The student governing body (SGB) handed over a memorandum of demands to representatives of the Department of Education (DoE). They were sent to inspect the school and to receive the memorandum.
The parents later dispersed, although they say if they do not receive a response in seven days they will shut down the school for good.
DoE spokesman, Mr Jasper Zwane said they are aware of the situation at the school following an assessment done on March 11, 2019. After receiving the results of the assessment, a process to engage the implementation agent commenced.
“The department will continue to work closely with the school governing body to ensure that an enabling environment for teaching and learning is created at this school. This means that all parties needs to work collaboratively in the best interests of our learners,” he said.
BACKGROUND: In a desperate move the student governing body (SGB) of Klipspringer Primary School will shut down the school today.
About 781 learners are cramped up in classrooms that have a 240-pupil capacity. A civil/structure engineer has also issued a structural inspection report that states the slabs in some of the classrooms have deformed beyond their safety limits. The report states that the roof was inadequately designed and as such is exhibiting classic signs of structural failure.
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The engineer also said the severity cannot be stressed enough as this is a life-threatening situation.
According to Catherine Mokoena, SGB chairman, it is unclear when the slab will cave in. “It could be today, tomorrow, a week or a month from now.” She said the school was due for renovations nine years ago.
It started when Klipspringer informed the SGB about cracks in the roof, who in turn informed the DoE.
“After we waited for the department for a long time, we approached a private engineer to look at the conditions.”
They were told that things were not looking good. They again informed the department which then also brought in an engineer to do inspections. He issued a similar report stating that it is not safe. This report is dated August 30, 2018.
According to Mokoena, the department has done nothing about it to this day.
The SGB said they fear of the safety of the learners and have raised their concerns with the department, however, things remain the same.
The roof is not the only issue at the school. Learners are attending classes outside with no roof or any shelter as the classes are overcrowded. There are about 50 learners per teacher. The law requires a maximum of 40 per teacher.
The grade R and grade one toilets are also used as a storeroom, with windows separating the two. The sickroom is fitted into one of the offices were the teachers meet, since their staff room is being used as a classroom.
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“Nine years ago the department approved renovations, yet they did not do anything about it,” Mokoena said. “Now as parents we have decided that we cannot let our children continue to stay in those classes.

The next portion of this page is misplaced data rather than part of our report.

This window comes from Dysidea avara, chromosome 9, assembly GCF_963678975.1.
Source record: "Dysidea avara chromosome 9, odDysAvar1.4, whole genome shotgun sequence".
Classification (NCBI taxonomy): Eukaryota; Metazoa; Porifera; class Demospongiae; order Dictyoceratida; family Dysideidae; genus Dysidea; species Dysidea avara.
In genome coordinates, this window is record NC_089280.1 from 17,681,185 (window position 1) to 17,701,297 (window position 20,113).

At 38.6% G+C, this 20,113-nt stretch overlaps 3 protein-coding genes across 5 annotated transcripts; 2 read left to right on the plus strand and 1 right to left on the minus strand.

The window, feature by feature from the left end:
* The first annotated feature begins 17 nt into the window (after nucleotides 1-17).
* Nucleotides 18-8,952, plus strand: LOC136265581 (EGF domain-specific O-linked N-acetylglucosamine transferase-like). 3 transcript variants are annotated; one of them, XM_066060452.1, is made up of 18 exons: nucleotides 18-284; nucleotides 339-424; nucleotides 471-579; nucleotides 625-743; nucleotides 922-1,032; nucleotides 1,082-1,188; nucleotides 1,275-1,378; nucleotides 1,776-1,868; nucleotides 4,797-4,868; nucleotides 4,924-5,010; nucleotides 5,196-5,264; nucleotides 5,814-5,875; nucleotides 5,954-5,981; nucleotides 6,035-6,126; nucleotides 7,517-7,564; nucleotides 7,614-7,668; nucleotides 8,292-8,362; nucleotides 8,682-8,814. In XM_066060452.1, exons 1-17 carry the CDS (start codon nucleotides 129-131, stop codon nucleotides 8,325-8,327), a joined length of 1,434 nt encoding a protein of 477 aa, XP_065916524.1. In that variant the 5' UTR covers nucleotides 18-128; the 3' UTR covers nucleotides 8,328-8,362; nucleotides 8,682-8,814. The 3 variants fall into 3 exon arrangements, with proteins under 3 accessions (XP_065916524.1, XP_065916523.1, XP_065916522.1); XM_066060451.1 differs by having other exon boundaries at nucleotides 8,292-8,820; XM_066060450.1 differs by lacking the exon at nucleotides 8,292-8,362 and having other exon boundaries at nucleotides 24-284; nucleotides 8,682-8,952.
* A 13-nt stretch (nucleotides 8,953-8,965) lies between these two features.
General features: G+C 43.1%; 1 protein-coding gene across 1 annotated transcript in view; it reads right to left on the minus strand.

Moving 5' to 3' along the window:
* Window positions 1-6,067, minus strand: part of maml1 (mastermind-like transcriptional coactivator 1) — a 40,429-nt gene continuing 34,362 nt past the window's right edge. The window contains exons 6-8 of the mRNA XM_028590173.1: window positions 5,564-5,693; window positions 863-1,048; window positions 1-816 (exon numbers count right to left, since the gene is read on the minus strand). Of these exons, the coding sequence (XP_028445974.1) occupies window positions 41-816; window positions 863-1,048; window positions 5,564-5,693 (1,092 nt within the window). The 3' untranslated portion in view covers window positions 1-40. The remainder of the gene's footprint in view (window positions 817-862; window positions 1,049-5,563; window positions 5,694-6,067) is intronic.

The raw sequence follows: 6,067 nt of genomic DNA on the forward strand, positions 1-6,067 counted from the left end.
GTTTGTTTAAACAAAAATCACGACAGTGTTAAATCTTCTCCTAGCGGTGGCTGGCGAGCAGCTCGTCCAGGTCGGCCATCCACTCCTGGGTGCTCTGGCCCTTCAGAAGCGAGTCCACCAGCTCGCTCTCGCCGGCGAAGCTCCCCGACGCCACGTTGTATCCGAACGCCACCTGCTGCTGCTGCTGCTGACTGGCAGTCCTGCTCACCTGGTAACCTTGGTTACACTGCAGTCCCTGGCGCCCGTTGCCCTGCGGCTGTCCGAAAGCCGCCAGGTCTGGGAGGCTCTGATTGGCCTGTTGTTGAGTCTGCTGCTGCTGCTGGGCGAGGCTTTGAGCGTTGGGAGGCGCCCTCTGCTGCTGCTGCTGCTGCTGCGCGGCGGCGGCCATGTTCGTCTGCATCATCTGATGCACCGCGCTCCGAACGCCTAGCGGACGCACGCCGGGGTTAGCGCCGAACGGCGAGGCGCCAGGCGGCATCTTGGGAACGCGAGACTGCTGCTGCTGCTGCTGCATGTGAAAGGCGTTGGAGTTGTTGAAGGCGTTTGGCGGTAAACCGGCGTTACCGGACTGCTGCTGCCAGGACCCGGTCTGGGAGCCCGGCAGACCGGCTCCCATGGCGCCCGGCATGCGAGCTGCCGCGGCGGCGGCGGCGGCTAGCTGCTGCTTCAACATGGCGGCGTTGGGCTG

We do not want to use our kids to prove a point by letting them stay in the school until the slab falls on them and kills them.
“We are not willing to take that risk. We have communicated with the department, however, we are not getting help. This is why we have decided to take this step,” she explained. The computer class can only accommodate 24 learners and each class gets an hour, but the teacher has to divide each class into two groups and fit an hour’s lesson into about 30 minutes.
“If a class has more than 50 learners, some do not get a chance to learn,” she explained. The Klipspringer SGB thus intends to totally shut down the school as of 08:00 today in order to hand a memorandum to the head or MEC for education.
“If they don’t attend to the matter, we will not let our children return to school on Monday,” Mokoena told Lowvelder.
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“Failure to adhere to the above urgent request shall result in the commencement of the indefinite shutdown of the school,” the notice to the department reads.
SGBs from other public local primary schools intend to support Klipspringer this morning. Many of them face similar issues of overcrowding, albeit to a lesser degree.
In February 2019 learners from Hoërskool Driehoek died and some were injured after a walkway in the school collapsed.
When Lowvelder contacted the DoE regarding admission and space at local schools, they said the admission processes as prescribed in their guidelines, started in May 2019 and will proceed until the end of August 2019.
It is only after it is closed that the department can establish based on the reports from all public schools if there are challenges. At the time of going to press the department had not responded to the issues regarding the shutdown at Klipspringer Primary School.